Fortunately, the parking was easy and there were only about 200 athletes in this whole event. The facility was fantastic, and I never even had to wait in a bathroom line! It was raining when I arrived, so I was glad I had the handy plastic bags to lay out by my bike in the corral.I met some great people while waiting for my heat and the friendly conversation kept my nerves at bay. I had this picture taken about an hour before the race began.2013-06-01 08.19.04When I got in the pool at 9:35am for my start, I was in a lane with 3 guys. The rules say that if you want to pass a swimmer, you are supposed to tap them on the foot and they they should wait at the end of the lane so you can pass. We started our swim and warmed up in the first 100 or so yards. Once we found our own rhythm  our paces started to differ. Someone tapped my foot, so I waited and let him pass. Then I tapped the foot of the slug that was in front of me and he must not have wanted the only chick in the lane to pass him because he never did stop and allow me to pass. There was no way to pass him while swimming because there were people coming the other way, so I just hung back and followed him. I nearly drowned from having to swim so slowly. There were moments when I fantasized about grabbing his legs and pulling him under, but I kept my cool. I started stopping in the shallow end and waiting until he got a ways down the lane, just so I could get a few legitimate strokes in. LESSON: If you are going to enter an event where you are asked to estimate your swim time, PLEASE make sure you actually KNOW that time, and put yourself in the appropriate lane! 11:56 had passed by the time I got out of the pool.

The transition to the bike went pretty smoothly, once I got my socks and shoes on. Off I went for the supposedly flat out and back. The “OUT” was mostly flat and downhill, and some of the hills were long and more steep than the description read, so I was not looking forward tot he ride back. I threw all caution to the wind and just barreled through the ride. I ended up averaging almost 17 mph, which is faster than I had ever trained. I felt strong and unbeatable! A few times the voices in my head told me to slow down, because I was going to burn out my legs for the run, but I kept screaming back at those voices, “Who cares, I can walk the 5K! I’m on FIRE here!!!”

Back at the corral, I slapped my bike back into place, and tore out to do the run. This part was tough now, because my throat was closing and my lungs finally felt the morning’s effort. “It’s only 3.1 miles Patty. You can do this in your sleep.” I kept giving myself pep talks all the way. I knew there was water at the turn around, and in my haste, I had forgotten to grab the hand held water bottle I had packed. This was not good. I managed to keep a steady pace all the way through the run and finished strong, despite the fact that I now felt like I needed a hospital, or at least an oxygen mask. I had these two pictures taken just after I finished.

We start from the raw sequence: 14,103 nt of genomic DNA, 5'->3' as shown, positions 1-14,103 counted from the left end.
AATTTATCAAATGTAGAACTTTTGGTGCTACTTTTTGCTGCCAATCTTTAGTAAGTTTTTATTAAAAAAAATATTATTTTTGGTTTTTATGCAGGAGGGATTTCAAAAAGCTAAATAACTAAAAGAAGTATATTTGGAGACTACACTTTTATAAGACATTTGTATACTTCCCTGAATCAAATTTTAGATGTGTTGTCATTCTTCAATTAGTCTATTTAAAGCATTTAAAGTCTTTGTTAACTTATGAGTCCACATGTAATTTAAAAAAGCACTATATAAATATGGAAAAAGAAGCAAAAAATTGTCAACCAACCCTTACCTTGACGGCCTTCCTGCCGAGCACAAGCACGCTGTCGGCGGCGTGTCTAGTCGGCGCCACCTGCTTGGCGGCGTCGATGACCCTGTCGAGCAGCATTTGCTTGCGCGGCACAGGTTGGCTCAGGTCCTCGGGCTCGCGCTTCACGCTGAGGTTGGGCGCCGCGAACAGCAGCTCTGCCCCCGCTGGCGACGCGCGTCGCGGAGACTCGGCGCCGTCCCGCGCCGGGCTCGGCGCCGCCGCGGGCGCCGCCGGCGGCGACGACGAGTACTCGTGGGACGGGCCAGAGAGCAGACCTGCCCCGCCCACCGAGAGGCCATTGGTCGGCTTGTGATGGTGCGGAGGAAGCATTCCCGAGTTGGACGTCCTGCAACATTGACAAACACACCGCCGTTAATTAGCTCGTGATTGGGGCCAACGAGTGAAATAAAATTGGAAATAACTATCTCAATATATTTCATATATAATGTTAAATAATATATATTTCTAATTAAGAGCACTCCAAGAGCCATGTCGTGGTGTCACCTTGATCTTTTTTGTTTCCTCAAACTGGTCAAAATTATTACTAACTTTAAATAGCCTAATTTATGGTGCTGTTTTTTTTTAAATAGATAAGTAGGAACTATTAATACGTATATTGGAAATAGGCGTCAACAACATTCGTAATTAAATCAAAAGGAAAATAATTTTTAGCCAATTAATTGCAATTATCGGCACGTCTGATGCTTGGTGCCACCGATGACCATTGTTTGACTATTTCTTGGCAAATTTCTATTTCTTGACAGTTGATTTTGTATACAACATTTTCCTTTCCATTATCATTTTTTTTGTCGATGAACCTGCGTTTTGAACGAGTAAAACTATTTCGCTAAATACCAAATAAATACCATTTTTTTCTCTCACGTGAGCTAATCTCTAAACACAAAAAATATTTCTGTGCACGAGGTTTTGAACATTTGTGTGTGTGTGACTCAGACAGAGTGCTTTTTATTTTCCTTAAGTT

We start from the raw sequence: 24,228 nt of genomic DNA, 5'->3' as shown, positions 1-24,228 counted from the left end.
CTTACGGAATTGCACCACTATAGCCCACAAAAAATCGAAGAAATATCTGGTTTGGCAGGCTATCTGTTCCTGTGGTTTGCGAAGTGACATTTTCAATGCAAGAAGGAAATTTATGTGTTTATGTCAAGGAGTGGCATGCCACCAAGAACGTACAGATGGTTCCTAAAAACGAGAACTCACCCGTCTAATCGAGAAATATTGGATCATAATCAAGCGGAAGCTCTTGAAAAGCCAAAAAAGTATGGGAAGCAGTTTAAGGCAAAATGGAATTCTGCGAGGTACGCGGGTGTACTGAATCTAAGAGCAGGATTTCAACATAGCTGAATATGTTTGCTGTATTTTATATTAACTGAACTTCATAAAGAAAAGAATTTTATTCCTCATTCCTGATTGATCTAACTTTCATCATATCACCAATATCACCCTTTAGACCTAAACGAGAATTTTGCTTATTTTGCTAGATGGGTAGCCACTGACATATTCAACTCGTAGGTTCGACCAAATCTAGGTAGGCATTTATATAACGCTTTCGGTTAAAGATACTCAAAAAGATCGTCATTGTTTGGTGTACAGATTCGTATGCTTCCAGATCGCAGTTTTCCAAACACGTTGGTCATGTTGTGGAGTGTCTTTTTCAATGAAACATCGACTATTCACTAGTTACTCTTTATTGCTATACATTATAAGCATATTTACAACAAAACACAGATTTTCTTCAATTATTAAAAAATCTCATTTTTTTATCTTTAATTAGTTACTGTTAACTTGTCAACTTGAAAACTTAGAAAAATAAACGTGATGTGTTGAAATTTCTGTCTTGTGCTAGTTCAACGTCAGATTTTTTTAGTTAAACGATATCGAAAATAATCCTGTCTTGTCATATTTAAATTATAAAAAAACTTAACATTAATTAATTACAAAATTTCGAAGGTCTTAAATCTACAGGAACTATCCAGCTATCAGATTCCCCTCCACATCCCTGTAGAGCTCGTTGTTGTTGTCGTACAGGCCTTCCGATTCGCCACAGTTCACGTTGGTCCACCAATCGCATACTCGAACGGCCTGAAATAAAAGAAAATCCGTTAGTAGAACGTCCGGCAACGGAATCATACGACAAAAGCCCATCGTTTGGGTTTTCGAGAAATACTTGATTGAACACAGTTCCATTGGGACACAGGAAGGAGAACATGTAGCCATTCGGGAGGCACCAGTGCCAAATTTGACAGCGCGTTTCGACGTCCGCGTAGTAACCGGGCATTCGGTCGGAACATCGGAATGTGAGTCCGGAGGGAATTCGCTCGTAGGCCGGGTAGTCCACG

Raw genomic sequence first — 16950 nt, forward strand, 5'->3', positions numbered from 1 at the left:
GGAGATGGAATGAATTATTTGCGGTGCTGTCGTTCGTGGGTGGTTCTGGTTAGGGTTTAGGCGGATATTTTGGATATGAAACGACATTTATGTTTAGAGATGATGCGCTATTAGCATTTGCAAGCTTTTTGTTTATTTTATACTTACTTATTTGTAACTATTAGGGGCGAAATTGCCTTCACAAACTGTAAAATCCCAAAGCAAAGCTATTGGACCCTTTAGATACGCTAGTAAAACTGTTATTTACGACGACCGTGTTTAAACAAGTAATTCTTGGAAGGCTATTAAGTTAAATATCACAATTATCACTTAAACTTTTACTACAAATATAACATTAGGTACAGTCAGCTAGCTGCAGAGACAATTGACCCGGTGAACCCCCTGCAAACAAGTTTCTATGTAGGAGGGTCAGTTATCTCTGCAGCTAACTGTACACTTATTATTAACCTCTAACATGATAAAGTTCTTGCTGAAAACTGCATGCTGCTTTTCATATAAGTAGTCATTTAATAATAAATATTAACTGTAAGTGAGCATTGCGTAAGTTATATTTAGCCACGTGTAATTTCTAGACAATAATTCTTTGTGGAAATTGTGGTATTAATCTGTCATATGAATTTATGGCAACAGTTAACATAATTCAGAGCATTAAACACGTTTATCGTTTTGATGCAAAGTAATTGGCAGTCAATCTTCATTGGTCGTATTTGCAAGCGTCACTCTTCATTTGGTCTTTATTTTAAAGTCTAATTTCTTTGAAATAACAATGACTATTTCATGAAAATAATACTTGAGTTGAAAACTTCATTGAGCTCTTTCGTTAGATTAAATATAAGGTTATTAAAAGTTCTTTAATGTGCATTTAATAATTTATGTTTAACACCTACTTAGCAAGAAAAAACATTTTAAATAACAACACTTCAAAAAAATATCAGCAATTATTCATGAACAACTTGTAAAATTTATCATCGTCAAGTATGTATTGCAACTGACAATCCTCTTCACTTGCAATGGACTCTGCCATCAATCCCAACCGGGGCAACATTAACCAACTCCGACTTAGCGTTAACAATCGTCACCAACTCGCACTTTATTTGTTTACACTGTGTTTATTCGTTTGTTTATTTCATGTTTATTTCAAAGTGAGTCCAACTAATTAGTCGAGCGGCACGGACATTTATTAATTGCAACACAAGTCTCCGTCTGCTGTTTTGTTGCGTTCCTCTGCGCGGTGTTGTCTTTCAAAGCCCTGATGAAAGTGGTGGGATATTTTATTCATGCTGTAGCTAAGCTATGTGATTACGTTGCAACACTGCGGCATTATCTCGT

Feeling strong and so elated that I did this.

Feeling strong and so elated that I did this.

2013-06-01 11.07.37

Never miss the chance to “Badger up” at a race.

I had to hurry up and leave right after the race because of another commitment, so I didn’t stick around for the fun festivities. The next morning, I got an email with the results, and to my all time shock and awe, I had taken first place in my division! I can’t wait for my medal.

I will definitely do another triathlon. Next time I hope to be healthy, so I can see what this old body is really capable of! Go ahead and sign yourself up for one of these. Woot woot, it is a blast!


Have a Heart (But Don’t Take Mine)

On Valentine’s Day, hearts are everywhere. Chocolate mostly, although I did actually see a bacon heart this morning on Facebook. For the record, I think bacon smells good, but I would never eat it.

THIS is more like it.

The-heart-sign-dogSpeaking of hearts, I had an interesting thing happen to mine this week. It’s funny how, when you are in your 50’s, you start thinking about keeping yourself on this planet a little longer, and paying attention to “little things”. When I was in my 20’s and 30’s, I never thought about stuff like blood pressure, pulse, cholesterol, and all those boring things old people talked about.

This past weekend, I was laying in bed and felt a strange sensation in my chest, like there was a fish flopping around in there. It lasted a few seconds and then stopped. A few minutes later, it happened again. Being the dutiful Catholic that I am, I said an Our Father, and an Act of Contrition, just in case I didn’t wake up in the morning. I didn’t really think I was having a heart attack, but I wasn’t going to take any chances. As it turned out, I did wake up, went about my day, and that was that. Until it happened two more times. Then once again, while watching TV the next night, that flounder was back in there, flopping around. I mentioned it to my husband, who, glued to the TV as usual, grunted something and held his blank stare at the flat screen. Deciding that I needed something to drink, I got up and wooohooo, the dizziness hit and I floated across the floor, like a drunk, all the while, watching the little stars blinking, and the blackness closing in. I managed not to pass out, and continued my evening of TV watching.